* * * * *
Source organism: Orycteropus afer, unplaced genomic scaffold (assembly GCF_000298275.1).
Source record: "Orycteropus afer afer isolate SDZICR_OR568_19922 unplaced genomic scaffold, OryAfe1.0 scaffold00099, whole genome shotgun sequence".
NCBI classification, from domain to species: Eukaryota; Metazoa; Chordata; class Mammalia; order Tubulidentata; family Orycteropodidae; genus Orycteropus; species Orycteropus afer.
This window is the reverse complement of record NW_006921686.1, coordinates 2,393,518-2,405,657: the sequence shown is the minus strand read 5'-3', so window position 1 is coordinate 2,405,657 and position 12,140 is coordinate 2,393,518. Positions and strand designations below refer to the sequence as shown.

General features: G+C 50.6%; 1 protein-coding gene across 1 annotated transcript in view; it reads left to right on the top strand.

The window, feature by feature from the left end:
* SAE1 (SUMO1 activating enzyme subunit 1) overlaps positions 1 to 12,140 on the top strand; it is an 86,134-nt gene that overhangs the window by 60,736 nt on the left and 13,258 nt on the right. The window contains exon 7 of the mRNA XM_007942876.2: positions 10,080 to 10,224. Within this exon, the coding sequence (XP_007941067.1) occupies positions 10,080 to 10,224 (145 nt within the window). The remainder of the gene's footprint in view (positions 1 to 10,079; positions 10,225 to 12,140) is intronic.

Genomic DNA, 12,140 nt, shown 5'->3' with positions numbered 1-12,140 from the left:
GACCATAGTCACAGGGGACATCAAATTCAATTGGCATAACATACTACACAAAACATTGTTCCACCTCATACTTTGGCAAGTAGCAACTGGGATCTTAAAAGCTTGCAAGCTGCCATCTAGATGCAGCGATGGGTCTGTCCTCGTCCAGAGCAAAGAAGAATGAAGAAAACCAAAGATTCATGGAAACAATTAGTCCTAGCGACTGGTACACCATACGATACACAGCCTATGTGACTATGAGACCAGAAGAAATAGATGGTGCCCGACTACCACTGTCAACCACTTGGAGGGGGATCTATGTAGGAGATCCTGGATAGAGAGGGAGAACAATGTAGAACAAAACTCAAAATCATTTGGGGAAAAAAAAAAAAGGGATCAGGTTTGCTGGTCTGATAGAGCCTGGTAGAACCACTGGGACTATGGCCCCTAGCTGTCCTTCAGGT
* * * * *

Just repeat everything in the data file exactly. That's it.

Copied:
Source organism: Orycteropus afer, unplaced genomic scaffold (assembly GCF_000298275.1).
Source record: "Orycteropus afer afer isolate SDZICR_OR568_19922 unplaced genomic scaffold, OryAfe1.0 scaffold00099, whole genome shotgun sequence".
NCBI classification, from domain to species: Eukaryota; Metazoa; Chordata; class Mammalia; order Tubulidentata; family Orycteropodidae; genus Orycteropus; species Orycteropus afer.
This window is the reverse complement of record NW_006921686.1, coordinates 2,393,518-2,405,657: the sequence shown is the minus strand read 5'-3', so window position 1 is coordinate 2,405,657 and position 12,140 is coordinate 2,393,518. Positions and strand designations below refer to the sequence as shown.

General features: G+C 50.6%; 1 protein-coding gene across 1 annotated transcript in view; it reads left to right on the top strand.

The window, feature by feature from the left end:
* SAE1 (SUMO1 activating enzyme subunit 1) overlaps positions 1 to 12,140 on the top strand; it is an 86,134-nt gene that overhangs the window by 60,736 nt on the left and 13,258 nt on the right. The window contains exon 7 of the mRNA XM_007942876.2: positions 10,080 to 10,224. Within this exon, the coding sequence (XP_007941067.1) occupies positions 10,080 to 10,224 (145 nt within the window). The remainder of the gene's footprint in view (positions 1 to 10,079; positions 10,225 to 12,140) is intronic.

Genomic DNA, 12,140 nt, shown 5'->3' with positions numbered 1-12,140 from the left:
GACCATAGTCACAGGGGACATCAAATTCAATTGGCATAACATACTACACAAAACATTGTTCCACCTCATACTTTGGCAAGTAGCAACTGGGATCTTAAAAGCTTGCAAGCTGCCATCTAGATGCAGCGATGGGTCTGTCCTCGTCCAGAGCAAAGAAGAATGAAGAAAACCAAAGATTCATGGAAACAATTAGTCCTAGCGACTGGTACACCATACGATACACAGCCTATGTGACTATGAGACCAGAAGAAATAGATGGTGCCCGACTACCACTGTCAACCACTTGGAGGGGGATCTATGTAGGAGATCCTGGATAGAGAGGGAGAACAATGTAGAACAAAACTCAAAATCATTTGGGGAAAAAAAAAAAAGGGATCAGGTTTGCTGGTCTGATAGAGCCTGGTAGAACCACTGGGACTATGGCCCCTAGCTGTCCTTCAGGT